Sweeney Todd is a fictional character who first came to the forefront in the Victorian penny dreadful The String of Pearls.

Sweeney Todd and his 'friend'

Sweeney Todd and his 'friend'

Todd is a barber who slices the necks of his customers before dropping them into the basement of his shop, causing them to break their necks or skulls. His business partner Mrs Lovett then uses the flesh of his victims to bake into the meat pies for her pie shop. The eatery, once on the verge of closing due to the lack and cost of meat becomes a raging success thanks to their unusual arrangement.

The tale became an urban legend in London and a staple of Victorian conversation during the mid- 1800s and has been retold many times in both theatre and film.

If you have seen and enjoyed the Tim Burton version of Sweeny Todd you will not be disappointed as the movie has stuck well to the stage version in terms of the songs and the script. One difference in this production however is that it's set in the present day. I was concerned that it wouldn't work as a contemporary piece of theatre, but after the initial adjustment, my opinion was changed. Setting it so close to home made it more relatable for the audience and all the more thrilling. At least in the movie, the audience has time in their favour to make it less of a perceived threat- but set in the here and now makes you think twice about going to get your hair cut or to the local pie shop!

David Arnsperger and Janis Kelly were the perfect partners in crime. To my surprise they were very affectionate, cheeky and playful with one another. In other adaptions I've seen, Mrs Lovett's love was not requited by Todd and he didn't entertain the notion of fooling her into believing it either. It was refreshing to see a change in this dynamic even if it was ever so fleetingly.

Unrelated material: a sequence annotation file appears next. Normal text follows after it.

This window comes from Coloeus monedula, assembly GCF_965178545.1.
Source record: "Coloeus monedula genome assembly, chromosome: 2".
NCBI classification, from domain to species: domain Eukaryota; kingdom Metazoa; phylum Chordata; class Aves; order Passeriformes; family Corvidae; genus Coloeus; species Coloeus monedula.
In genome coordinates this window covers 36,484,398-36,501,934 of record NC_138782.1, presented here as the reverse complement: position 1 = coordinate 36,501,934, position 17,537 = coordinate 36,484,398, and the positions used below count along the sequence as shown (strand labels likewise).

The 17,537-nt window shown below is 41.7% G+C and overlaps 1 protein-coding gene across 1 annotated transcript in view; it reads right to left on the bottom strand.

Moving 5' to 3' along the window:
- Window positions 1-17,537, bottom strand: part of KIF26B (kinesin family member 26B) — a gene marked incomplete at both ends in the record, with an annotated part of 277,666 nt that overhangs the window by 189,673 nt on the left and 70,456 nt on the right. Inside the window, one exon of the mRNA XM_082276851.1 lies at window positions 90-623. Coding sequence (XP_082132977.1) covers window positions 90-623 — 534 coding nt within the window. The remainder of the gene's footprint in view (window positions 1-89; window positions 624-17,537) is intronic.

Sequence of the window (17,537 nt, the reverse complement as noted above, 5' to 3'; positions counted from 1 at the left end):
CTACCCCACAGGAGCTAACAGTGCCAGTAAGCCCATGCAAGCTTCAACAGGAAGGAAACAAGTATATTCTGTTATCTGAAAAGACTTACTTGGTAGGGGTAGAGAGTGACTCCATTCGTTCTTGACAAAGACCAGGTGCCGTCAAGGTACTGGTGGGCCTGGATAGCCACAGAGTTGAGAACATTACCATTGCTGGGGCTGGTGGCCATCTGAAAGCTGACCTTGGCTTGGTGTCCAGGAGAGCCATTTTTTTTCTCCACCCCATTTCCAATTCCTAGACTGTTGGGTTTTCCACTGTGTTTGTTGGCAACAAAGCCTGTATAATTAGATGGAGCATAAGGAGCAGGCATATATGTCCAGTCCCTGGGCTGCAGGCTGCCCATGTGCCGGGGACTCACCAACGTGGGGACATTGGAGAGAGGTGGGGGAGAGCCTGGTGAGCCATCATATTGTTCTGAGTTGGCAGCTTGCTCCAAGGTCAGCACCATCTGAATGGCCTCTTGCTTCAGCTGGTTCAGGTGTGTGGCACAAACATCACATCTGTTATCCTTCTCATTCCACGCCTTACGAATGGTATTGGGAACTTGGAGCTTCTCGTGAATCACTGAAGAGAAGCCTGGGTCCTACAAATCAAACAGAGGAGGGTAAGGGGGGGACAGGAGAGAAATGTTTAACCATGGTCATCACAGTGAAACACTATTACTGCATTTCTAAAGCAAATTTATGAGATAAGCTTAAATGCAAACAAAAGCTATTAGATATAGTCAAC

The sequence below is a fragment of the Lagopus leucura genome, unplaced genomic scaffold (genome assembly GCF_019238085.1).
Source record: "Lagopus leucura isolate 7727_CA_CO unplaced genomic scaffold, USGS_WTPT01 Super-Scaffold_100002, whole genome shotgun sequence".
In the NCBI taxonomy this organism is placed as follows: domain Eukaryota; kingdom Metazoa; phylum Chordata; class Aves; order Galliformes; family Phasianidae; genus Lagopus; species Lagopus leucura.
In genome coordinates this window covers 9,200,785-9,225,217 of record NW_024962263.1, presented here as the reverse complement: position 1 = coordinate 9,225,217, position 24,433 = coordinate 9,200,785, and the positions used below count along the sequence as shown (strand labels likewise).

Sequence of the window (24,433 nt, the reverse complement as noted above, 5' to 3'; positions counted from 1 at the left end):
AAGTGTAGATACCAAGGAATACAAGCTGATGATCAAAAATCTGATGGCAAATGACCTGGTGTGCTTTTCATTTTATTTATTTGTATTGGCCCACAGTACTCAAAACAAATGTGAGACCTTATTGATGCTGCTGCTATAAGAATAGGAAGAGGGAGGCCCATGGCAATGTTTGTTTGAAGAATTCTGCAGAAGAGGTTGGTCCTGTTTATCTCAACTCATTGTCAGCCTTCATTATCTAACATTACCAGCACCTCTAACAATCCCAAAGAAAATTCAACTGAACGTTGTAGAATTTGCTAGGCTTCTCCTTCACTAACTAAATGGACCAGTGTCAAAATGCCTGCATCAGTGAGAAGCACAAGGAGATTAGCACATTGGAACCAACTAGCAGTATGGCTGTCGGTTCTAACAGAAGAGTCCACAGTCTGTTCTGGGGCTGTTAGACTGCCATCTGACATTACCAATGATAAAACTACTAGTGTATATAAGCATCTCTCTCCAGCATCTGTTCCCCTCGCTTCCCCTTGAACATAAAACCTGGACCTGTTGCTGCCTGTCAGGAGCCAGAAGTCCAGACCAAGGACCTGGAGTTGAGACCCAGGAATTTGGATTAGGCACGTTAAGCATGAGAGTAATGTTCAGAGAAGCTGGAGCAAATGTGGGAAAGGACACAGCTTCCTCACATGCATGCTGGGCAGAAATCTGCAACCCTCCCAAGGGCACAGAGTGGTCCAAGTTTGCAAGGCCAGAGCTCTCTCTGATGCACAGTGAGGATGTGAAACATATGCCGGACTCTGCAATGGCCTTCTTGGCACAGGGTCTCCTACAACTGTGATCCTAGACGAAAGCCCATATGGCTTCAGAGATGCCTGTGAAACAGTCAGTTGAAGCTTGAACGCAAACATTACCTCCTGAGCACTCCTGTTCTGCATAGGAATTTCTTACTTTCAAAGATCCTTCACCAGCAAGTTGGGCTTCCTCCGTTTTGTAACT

I wondered how they would tackle the trap door where Todd sends his victims- the stage was expertly was divided into two levels. Todd's shop was at the top so the recently butchered could be tipped into the 'basement' below and topple out onto the stage for even more dramatic effect.

The murders were carried out very cleanly too, with a single blood line down the victims chest after their throats had been slit. There was opportunity to turn this musical into a bloodbath but the violence was kept under control for the younger audience members.

Described as a musical thriller- it did nothing but thrill throughout. I loved the mix of comedy and horror, of dark and light. The opening and closing of the show was particularly intense- twenty or so extras singing The Demon Barber of Fleet Street, directly to the audience under a red light. The intensity of the many voices and the sheer power of the orchestra was uncomfortable and the vibrations felt throughout the theatre were goosebump inducing.

If you're a fan of horror, you will lap this up- it's gritty, it's sinister and it leaves you with a nasty taste in your mouth. You certainly won't be eating meat pies for a while I can promise you that!

by for www.femalefirst.co.uk
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